The General Assembly has just reappointed UNEP's incumbent Executive Director, Achim Steiner, for two more years, following the recommendation of the Secretary-General in March 2014. He thus has the opportunity to implement UNEP’s strengthening as proposed by the “Rio+20” summit in June 2012, and hopefully also to deal with the urgent challenges that remain for international environmental governance (IEG).
UNEP is a central but not the only part of IEG, an umbrella that consists of the set of values, norms, legal instruments, formal and informal institutions, and decision-making processes that govern activities falling under the environmental dimension of sustainable development. This briefing is based on the realization that it is critical for UNEP and the IEG to reposition themselves in today's global setting, which poses three core challenges to environmental protection: the continuing need to fight poverty; the global financial and economic crisis of 2008 and its aftermath, which have changed the priorities of even formerly staunch supporters of the environment in the developed world; and the increase in the global population and the global middle classes.
Reaching for the stars – UNEP and Rio+20
In 2006, Achim Steiner began charting a more expansive approach to UNEP’s work, which saw it expand into policy implementation, assessment, and enforcement, functions earlier covered primarily by established multilateral environmental agreements (MEAs). It also went into broader sustainable development activities previously undertaken by such developmental organizations as UNDP and the World Bank.
The negotiations for the Rio+20 outcome saw a strong push on the part of UNEP and its main supporters, notably the EU, toward its elevation to a specialized agency of the UN system under the name UN Environment Organization or World Environment Organization. However, they did not manage to carry the day in Rio.
The actual Rio+20 conference did urge the General Assembly to approve the upgrading of UNEP by establishing universal membership in its Governing Council, increase the financial resources allocated to it from the UN’s regular budget and through voluntary contributions, and promote a strong science-policy interface. The General Assembly approved these recommendations in December 2012. As a result, the UNEP Governing Council was renamed United Nations Environment Assembly, bringing together 193 UN member states, and the amount provided by the UN regular budget to UNEP was more than doubled for 2014–2015. This sum, nonetheless, remains small compared to the overall budget, which still depends heavily on voluntary contributions.
The IEG framework remains weak and disjointed. There still are over 500 MEAs and some 20 other competent organizations and international financial institutions operating in this arena. The distinction between environmental protection and sustainable development remains blurred, while there is no single strategic planning framework, which results in policy fragmentation and incoherence. A clearer division of labour is required between UNEP and MEAs, and between UNEP and development agencies.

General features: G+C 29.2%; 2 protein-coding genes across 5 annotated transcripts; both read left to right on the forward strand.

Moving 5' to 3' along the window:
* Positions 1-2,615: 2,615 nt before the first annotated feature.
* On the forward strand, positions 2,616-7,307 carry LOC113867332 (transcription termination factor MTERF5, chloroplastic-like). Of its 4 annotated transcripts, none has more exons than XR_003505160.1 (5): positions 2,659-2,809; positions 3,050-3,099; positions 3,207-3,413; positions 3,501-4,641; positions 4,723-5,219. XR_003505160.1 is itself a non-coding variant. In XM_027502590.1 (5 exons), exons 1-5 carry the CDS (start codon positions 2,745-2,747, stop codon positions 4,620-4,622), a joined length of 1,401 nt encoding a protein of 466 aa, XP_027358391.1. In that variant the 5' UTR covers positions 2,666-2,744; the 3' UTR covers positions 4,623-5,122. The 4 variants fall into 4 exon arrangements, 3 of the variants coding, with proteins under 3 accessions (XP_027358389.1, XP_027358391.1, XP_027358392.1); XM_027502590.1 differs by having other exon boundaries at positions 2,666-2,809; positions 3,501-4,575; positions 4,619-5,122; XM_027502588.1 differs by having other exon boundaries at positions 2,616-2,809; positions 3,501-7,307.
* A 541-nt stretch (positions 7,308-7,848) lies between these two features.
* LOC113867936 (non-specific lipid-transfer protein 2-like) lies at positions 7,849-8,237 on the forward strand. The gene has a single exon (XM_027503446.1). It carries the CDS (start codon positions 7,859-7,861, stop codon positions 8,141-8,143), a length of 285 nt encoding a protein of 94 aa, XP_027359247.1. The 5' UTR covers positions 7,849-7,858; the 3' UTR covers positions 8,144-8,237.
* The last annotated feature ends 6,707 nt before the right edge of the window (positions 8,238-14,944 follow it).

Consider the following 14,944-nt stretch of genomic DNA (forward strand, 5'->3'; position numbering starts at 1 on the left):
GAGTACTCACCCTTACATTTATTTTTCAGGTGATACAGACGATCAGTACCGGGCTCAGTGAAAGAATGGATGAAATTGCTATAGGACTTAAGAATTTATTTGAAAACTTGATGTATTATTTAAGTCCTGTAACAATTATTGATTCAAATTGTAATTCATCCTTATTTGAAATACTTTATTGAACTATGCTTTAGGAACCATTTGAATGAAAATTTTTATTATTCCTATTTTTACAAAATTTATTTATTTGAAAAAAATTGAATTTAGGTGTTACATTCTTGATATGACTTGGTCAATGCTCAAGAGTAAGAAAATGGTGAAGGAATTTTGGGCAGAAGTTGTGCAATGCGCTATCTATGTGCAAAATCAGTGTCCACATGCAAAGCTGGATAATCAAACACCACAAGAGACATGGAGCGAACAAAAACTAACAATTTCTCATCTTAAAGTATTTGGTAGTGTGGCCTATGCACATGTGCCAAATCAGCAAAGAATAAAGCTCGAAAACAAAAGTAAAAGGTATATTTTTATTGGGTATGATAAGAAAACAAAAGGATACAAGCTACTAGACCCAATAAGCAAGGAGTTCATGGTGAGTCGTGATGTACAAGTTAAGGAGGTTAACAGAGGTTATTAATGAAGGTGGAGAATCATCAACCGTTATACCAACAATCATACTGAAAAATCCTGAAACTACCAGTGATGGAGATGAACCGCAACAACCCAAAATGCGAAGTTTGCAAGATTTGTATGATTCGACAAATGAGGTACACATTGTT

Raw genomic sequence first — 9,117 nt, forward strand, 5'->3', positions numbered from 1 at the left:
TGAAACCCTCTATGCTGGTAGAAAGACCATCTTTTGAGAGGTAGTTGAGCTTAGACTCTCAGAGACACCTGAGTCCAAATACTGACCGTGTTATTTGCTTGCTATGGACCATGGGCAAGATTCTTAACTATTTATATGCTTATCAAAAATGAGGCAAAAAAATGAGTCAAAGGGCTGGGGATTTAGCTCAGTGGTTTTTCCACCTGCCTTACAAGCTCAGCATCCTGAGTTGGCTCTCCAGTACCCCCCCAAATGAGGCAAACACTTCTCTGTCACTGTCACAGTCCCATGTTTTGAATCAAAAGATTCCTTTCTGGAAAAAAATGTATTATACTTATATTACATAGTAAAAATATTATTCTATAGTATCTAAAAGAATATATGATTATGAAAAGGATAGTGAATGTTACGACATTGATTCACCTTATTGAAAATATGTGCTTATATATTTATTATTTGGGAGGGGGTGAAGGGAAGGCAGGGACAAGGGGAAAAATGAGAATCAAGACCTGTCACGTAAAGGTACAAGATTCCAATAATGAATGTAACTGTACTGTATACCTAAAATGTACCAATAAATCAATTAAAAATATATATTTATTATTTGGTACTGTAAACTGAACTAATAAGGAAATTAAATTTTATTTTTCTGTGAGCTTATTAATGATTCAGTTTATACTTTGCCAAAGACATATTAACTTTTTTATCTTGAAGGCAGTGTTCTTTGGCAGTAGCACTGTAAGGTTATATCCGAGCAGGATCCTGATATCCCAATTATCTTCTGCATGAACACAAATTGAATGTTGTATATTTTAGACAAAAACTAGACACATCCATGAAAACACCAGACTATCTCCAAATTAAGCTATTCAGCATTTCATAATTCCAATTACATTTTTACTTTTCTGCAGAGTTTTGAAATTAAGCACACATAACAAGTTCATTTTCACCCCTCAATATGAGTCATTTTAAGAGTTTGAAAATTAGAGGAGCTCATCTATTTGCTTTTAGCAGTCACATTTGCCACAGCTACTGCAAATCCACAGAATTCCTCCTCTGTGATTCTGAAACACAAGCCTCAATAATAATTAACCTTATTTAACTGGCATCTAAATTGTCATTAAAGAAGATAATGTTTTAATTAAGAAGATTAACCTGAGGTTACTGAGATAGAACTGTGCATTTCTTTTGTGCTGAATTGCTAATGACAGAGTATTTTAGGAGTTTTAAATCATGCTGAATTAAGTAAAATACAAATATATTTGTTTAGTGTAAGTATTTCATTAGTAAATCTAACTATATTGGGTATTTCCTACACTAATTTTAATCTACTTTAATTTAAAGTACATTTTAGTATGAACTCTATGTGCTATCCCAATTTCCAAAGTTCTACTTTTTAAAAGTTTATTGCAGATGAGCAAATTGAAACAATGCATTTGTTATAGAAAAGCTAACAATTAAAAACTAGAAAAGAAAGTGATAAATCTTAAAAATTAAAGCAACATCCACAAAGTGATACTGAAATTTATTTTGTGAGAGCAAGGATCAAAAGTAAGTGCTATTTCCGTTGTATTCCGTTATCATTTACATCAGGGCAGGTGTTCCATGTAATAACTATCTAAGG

A more focused and effective UNEP would be a good place to start. Even its staunchest supporters should stop pursuing a change in its form, allowing it to make the most of post-Rio+20 arrangements and fulfill its core mandated functions. The IEG universe desperately needs a strong, legitimate, and authoritative center, a role that UNEP can play even more effectively with the weight of the UN and its secretary-general, as well as of the global environmental community that it can convene.
UNEP should avoid spreading its resources too thin and expanding to areas that it cannot effectively manage itself. It should bring environmental dimensions to the high table at which macroeconomic decisions are made rather than try to set its own table with trivial condiments. And UNEP should not encourage the commodification of nature by attempting to play the neoliberal market game better than international financial institutions and businesses. The major global social problem of unemployment, especially of youth, cannot be solved by promises of “green jobs.”
In brief, UNEP should stick to its role as advocate for the environment and proponent of transformational change to ensure its protection. The challenge is for UNEP to be the conscience of planet Earth, speaking for the environment while duly respectful of social and economic imperatives. Humanity requires a “lean and mean” body of excellence at the very center of the IEG system, fully participating in but not dominating the post-2015 sustainable development framework. That could and should be Achim Steiner’s legacy.
Georgios Kostakos was Senior Adviser and Acting Deputy Executive Secretary of the UN Secretary-General’s High-level Panel on Global Sustainability; previously he served in other positions at UN Headquarters in New York, UN field missions, the Hellenic Foundation for European and Foreign Policy (ELIAMEP), and the University of Athens. He is currently Executive Director of the Foundation for Global Governance and Sustainability based in Brussels.